Successful breeding season for Chilean flamingos
Nine chicks are the newest additions in one of the top flamingo programs in the U.S.
Nesting season is winding down for the flamingo flock at Zoo Atlanta, resulting in another productive year for one of the most successful Chilean flamingo programs in the U.S. Chicks began hatching in mid-August, and a total of nine chicks are now being reared behind the scenes.
In addition to the chicks being reared at the Zoo, as has been the practice in years past, Zoo Atlanta sent some eggs to another zoo for hatching, and further eggs will go to a second institution shortly. The longtime productivity of the Zoo’s flock has resulted in significant contributions to smaller flocks at zoological organizations around the nation and has contributed to the population’s viability.
“The Chilean flamingos are the first animals visitors see when they enter the Zoo, but what many may not realize is that they’re also looking at one of the most productive breeding flocks of Chilean flamingos in North America,” said Hayley Murphy, DVM, Vice President of Animal Divisions. “Zoo Atlanta is very fortunate to have a knowledgeable and dedicated team of experts who know these flamingos and their behaviors, provide them with what they need to continue to be successful as a flock, and are able to share what they know about these beautiful birds with all those who visit.”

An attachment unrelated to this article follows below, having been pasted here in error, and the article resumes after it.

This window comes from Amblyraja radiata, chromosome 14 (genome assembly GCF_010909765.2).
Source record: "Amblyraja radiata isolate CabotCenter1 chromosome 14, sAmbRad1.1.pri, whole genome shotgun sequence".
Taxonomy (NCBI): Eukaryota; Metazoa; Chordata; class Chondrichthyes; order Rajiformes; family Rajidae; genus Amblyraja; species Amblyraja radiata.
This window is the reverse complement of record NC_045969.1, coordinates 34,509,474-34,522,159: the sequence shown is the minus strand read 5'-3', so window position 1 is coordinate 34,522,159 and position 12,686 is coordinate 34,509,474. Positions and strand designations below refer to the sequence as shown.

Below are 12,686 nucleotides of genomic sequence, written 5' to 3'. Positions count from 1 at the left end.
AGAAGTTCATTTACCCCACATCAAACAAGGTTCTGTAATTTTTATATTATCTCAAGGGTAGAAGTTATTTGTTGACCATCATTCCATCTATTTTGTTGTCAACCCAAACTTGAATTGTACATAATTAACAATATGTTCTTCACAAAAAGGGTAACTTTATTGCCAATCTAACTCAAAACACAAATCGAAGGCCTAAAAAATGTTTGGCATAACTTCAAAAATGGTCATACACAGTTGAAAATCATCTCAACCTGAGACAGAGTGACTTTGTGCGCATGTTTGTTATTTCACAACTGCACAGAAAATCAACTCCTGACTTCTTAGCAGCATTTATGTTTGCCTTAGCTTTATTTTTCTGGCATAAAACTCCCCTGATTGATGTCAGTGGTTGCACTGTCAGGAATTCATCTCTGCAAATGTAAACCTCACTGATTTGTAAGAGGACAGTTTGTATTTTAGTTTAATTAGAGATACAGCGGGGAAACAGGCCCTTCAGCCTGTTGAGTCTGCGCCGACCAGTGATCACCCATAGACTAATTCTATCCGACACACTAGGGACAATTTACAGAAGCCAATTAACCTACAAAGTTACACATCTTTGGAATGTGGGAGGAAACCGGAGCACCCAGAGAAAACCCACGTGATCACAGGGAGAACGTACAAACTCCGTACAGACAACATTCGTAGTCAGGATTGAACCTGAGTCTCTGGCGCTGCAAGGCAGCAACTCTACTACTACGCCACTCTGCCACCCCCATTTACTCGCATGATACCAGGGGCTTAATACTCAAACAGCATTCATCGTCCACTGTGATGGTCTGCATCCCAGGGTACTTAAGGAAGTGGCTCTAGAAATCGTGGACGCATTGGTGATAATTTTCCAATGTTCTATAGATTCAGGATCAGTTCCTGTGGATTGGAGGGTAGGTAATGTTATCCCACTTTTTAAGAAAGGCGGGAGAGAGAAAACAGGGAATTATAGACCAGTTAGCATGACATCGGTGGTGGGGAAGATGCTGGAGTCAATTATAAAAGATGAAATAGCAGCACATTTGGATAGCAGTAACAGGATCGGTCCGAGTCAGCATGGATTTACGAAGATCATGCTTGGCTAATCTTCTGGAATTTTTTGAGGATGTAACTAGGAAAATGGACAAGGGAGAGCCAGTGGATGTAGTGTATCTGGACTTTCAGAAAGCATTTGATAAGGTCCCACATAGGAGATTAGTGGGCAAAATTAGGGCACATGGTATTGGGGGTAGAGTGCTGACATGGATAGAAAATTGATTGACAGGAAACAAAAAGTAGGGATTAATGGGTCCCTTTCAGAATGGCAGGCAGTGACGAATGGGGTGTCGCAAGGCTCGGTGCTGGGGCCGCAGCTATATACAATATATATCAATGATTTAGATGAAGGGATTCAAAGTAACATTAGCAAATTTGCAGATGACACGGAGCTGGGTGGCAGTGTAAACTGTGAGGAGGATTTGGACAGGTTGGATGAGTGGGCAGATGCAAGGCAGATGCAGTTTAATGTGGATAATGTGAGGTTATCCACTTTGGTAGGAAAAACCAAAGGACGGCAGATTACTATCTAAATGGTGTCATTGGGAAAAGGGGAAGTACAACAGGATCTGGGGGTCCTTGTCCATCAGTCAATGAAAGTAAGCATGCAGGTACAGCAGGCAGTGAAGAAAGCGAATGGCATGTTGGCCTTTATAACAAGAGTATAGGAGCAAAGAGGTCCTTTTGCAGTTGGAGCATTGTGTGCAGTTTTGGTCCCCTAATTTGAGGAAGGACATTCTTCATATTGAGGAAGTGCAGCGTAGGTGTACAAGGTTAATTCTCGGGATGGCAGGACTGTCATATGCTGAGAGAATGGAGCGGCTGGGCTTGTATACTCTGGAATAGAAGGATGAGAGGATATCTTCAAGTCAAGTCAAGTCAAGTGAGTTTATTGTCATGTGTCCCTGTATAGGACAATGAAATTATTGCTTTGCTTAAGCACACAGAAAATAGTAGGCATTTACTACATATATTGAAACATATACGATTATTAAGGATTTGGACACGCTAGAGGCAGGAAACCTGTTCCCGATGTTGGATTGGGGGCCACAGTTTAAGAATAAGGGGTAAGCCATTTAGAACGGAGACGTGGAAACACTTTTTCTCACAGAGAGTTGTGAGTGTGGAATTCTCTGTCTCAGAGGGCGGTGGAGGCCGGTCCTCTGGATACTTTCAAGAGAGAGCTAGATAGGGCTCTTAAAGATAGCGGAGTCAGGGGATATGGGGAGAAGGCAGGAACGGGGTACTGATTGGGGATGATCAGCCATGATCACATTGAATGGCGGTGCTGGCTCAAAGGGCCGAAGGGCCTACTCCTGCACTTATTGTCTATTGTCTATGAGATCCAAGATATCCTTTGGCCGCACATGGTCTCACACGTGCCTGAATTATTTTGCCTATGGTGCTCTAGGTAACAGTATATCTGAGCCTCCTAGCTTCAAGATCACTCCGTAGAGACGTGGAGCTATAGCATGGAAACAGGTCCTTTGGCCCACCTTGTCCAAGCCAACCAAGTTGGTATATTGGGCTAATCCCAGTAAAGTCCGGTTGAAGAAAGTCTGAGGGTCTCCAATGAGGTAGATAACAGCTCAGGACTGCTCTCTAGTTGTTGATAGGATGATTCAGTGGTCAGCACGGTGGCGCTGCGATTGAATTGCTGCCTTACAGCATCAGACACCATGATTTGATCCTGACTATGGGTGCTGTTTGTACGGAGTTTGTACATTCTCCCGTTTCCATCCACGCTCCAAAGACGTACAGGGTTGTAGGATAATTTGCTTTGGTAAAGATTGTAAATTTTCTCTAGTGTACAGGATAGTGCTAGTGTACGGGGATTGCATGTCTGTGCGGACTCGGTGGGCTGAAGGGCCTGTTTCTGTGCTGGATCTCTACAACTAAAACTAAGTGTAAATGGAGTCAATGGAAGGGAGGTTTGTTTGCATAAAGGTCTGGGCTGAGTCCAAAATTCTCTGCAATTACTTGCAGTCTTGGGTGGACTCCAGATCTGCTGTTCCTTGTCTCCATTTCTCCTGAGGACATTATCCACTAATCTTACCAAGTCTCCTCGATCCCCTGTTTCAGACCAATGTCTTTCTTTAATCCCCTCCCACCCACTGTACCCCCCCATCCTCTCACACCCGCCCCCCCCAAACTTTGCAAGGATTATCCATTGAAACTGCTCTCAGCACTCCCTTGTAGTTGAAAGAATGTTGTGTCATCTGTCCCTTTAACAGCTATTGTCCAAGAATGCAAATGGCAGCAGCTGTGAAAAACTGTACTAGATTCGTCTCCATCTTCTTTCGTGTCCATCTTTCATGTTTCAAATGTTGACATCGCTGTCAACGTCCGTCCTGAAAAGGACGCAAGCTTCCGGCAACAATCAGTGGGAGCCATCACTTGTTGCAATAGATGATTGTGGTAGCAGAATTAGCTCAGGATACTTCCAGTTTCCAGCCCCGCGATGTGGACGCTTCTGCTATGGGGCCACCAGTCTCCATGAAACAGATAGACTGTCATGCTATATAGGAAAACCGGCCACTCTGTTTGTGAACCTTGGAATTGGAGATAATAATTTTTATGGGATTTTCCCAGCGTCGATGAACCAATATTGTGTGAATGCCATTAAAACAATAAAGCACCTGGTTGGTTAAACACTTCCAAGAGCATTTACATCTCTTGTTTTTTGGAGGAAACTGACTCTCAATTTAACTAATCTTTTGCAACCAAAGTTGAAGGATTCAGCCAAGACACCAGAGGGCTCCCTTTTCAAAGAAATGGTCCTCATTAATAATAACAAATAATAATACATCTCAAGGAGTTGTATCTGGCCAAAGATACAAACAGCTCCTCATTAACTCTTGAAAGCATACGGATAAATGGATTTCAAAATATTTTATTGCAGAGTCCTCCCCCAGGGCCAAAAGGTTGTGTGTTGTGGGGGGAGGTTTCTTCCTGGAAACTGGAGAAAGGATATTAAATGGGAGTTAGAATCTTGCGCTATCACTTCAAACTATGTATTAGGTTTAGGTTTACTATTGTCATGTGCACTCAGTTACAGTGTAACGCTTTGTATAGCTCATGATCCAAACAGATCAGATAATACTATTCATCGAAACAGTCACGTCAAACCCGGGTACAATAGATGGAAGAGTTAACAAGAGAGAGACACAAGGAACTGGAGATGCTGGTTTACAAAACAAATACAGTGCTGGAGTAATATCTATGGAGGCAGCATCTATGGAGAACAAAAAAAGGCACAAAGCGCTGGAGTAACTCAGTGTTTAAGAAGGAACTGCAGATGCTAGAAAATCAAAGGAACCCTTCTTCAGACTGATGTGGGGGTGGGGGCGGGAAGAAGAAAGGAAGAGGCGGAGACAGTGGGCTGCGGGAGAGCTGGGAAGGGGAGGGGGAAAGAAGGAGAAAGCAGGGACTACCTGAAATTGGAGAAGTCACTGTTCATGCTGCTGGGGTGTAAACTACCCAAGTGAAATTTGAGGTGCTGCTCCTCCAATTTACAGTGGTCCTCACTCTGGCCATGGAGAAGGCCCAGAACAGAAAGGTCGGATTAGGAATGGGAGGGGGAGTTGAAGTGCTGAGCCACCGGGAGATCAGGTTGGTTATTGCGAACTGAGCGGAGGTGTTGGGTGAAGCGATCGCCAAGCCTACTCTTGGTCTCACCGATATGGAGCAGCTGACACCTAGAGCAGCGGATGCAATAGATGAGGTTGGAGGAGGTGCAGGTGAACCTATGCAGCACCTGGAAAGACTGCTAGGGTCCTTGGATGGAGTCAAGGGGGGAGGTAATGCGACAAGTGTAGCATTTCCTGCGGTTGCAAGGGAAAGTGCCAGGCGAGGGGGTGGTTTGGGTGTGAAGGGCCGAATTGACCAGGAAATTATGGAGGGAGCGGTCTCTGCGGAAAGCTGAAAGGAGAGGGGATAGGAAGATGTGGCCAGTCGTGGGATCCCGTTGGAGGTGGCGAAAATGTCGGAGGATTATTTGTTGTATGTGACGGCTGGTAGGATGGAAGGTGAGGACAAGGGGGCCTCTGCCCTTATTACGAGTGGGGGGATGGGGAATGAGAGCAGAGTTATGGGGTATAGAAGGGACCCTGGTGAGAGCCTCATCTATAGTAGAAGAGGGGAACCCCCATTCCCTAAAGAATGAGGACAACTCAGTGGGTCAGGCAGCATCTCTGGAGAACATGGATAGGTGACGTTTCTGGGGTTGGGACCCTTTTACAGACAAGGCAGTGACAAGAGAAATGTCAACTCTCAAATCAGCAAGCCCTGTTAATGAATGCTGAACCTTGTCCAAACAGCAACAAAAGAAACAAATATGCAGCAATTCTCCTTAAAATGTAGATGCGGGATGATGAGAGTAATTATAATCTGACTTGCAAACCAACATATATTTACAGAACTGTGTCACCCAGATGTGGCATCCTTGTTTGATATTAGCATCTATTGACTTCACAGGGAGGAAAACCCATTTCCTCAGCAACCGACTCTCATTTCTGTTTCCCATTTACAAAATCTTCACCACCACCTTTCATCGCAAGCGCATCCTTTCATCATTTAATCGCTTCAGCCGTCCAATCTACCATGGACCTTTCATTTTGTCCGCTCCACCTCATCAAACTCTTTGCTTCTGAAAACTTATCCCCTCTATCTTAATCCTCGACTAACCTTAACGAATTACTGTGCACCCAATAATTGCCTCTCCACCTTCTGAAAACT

The Zoo’s two most senior flamingo care experts have more than 29 combined years of experience working with this flock, which numbers 69 strong. The flock began breeding in the late 1980s and has been consistently breeding and nesting since 2001. Contributing factors to the Zoo’s success include the large size of the flock, the suitability of the birds’ habitat and the experience of the team in creating an appropriate nesting environment.
Chilean flamingos are white at hatching, later turning grey. It will be many months before the 2018 chicks begin to show signs of their parents’ signature pink color. The pink coloration is a result of beta caretinoids in flamingos’ diet, both in the wild and in zoos.
Newly-hatched chicks are on a 16-hour feeding schedule and are provided with regular opportunities to strengthen and exercise their legs as they begin walking, running, and swimming.
Chilean flamingos are currently classified as “Near-Threatened” by the International Union for Conservation of Nature (IUCN). Like many species around the world that rely on aquatic habitats, the birds face threats from water pollution, habitat loss and egg collection for food. Zoo Atlanta has supported flamingo projects through its Mabel Dorn Reeder Conservation Endowment Fund. Efforts supported by the Zoo have included a chick banding project in Bolivia that allows scientists to better understand the movements of flamingos in the Andes, as well as a project to conserve flamingos at two critical wintering sites in Argentina.
Stay tuned for updates on when Members and guests will be able to see the chicks. Tune into #TakeoverTuesday on Zoo Atlanta Facebook, Instagram and Twitter on Tuesday, September 11, for a behind-the-scenes look at the chicks and their care.
Visit zooatlanta.org/conservation to learn more about conservation programs and partnerships supported by Zoo Atlanta.
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